Tuesday, 9 August 2016

The Goetic Timeline

I am revisiting the goetic timeline of Poul Anderson's Old Phoenix multiverse. See previous posts dated September 2012.

We note with interest that the literary lineage of magic-as-technology encompasses not only Robert Heinlein and Poul Anderson but also Harry Turtledove. See Poul Anderson, "Introduction" IN Anderson, Operation Chaos (New York, 1995), an unnumbered page facing p. 1.

Poul Anderson's werewolf, Steven Matuchek, says:

"...the strife is older than creation..." (p. 3)

Mike Carey's demon, Lord Arux, says:

"There are alliances and obligations between my vassal lords that go back to the darkness before light."
-Mike Carey, Lucifer: Inferno (New York, 2004), p. 8.

Alan Moore's brujeria conjure the Original Darkness that was before the Creation, hoping that it will destroy Heaven. For the outcome, see here.

These are powerful mythological concepts: strife and darkness before creation and alliances that were made in that darkness. The strife as defined by Matuchek is between Law and Chaos. This is even more fundamental than any conflict between a Creator and a rebellious creature.

Matuchek calls to other time streams, not knowing whether they exist. Later, his daughter will travel between them. He cites possible examples of transference between time currents: Benjamin Bathurst and Kaspar Hauser.

Matuchek summarizes the distinctive feature of his Earth quite early in the text:

"...mankind found how to degauss the ruinous effects of cold iron, and the goetic age began..." (p. 15)

He quotes some Latin:

"Ave, Caesar, morituri te salutant..." (p. 10)

Cremation has been made illegal so that doctors can pluck St John' Wort "...from a graveyard by the light of the moon." (p. 6)

Soldiers use basilisks to petrify the enemy but transforming human carbon into silicon generates a radioactive isotope. There is no end to Anderson's logical deductions from fantastic premises. For Classical petrification in CS Lewis' fiction, see here.

5 comments:

  1. Kaor, Paul!

    But I do believe the strife between Law and Chaos ultimately goes back to the Adversary's revolt against the Creator. If God exists I argue that means angels are also possible. Which means there might also be good and bad angels.

    And I remember reading about Benjamin Bathurst in H. Beam Piper's story "He Walked Around The Horses."

    I agree with what you said about Anderson's skill in drawing out logical deductions from fantastic premises. In THREE HEARTS AND THREE LIONS, Holger Carlsen tricks a giant into becoming petrified by the rising sun--and then leaves with his friends in a hurry because the giant's transformation into silicon generated radioactivity.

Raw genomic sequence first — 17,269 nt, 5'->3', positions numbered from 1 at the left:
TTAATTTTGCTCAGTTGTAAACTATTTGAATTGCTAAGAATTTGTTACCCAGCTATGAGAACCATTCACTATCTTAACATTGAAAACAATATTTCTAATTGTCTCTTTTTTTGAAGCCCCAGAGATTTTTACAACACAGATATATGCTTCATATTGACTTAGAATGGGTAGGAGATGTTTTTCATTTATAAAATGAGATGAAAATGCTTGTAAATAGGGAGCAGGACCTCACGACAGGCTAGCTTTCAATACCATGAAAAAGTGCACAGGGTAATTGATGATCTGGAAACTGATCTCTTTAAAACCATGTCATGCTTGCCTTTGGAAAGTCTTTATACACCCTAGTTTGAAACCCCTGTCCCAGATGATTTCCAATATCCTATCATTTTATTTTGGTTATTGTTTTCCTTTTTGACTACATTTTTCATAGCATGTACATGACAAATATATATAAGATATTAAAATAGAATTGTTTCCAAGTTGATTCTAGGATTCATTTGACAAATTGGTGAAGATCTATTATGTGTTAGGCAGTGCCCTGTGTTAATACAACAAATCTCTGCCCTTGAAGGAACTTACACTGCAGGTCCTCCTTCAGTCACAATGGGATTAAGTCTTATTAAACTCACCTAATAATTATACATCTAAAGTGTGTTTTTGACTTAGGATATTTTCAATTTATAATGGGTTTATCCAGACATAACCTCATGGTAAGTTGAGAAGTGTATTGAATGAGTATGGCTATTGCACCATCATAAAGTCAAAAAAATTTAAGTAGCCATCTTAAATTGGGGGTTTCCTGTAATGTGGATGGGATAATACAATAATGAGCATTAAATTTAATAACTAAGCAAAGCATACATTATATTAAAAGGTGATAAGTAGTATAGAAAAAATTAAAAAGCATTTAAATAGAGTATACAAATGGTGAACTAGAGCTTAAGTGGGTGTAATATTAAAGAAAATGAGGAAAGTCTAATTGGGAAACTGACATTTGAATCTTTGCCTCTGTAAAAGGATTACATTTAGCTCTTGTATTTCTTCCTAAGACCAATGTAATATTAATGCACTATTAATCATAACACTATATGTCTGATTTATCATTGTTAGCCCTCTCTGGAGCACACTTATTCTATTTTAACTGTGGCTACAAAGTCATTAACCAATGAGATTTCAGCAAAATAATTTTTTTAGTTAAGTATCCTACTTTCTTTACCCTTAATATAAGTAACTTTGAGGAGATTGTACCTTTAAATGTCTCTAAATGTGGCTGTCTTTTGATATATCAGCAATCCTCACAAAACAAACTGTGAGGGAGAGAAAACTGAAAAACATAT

Sean

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  2. Sean:
    One problem with Piper's portrayal of Benjamin Bathurst (I wasn't aware of the difficulty until I read some nonfiction on the disappearance): Piper describes Bathurst as "a rather stout gentleman, of past middle age." Historically, he was 25 years old at the time, and a portrait (which appears in the Wikipedia article) doesn't look particularly stout.

    It's nonetheless an excellent story, especially when the Prussian officials freak out over a "madman" with documentary proof supporting his "delusions." And of course Sir Arthur's bewilderment over who this "General Wellington" might be.

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    1. Hi, David!

      It was a very long time ago since I read Piper's "He Walked Around The Horses." So I needed to google the story to find out the real Benjamin Bathurst was a YOUNG, not aging man when he disappeared.

      I wonder if I still have this Piper story somewhere amid my SF books? I'll make a stab at looking for it!

      And I think I also remember how the Bathurst who appeared in that alternate universe had newspapers talking about the Emperor Napoleon. Which bothered the French government, because GENERAL Bonaparte was a loyal servant of King Louis XVI !

      Sean

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  3. Sean:
    Not newspapers, but official dispatches and the like. He also had diplomatic accreditation, as well as a safe-conduct from the Prussian Chancellery -- but these documents were signed by, from the point of view of the alternate universe, the wrong people. And yet the seals on them seemed entirely correct, and the signature, in one case, was acknowledged without hesitation as his own by the official ... until he saw that "he" had signed this document as Chancellor rather than Minister of Agriculture.

    If you can't find it in hardcopy, the story is available on Project Gutenberg, as are several other of Piper's works.

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    1. Hi, David!

      Again, very interesting! I can see how an apparent "madman" possessing what seemed to be genuine, properly sealed and signed official documents would cause concern. Esp. when they didn't make sense in the context of that alternate universe!

      I have heard of Project Gutenberg. But before I use it, I'll first try to find this Piper story in my heaps of SF books.

      Sean

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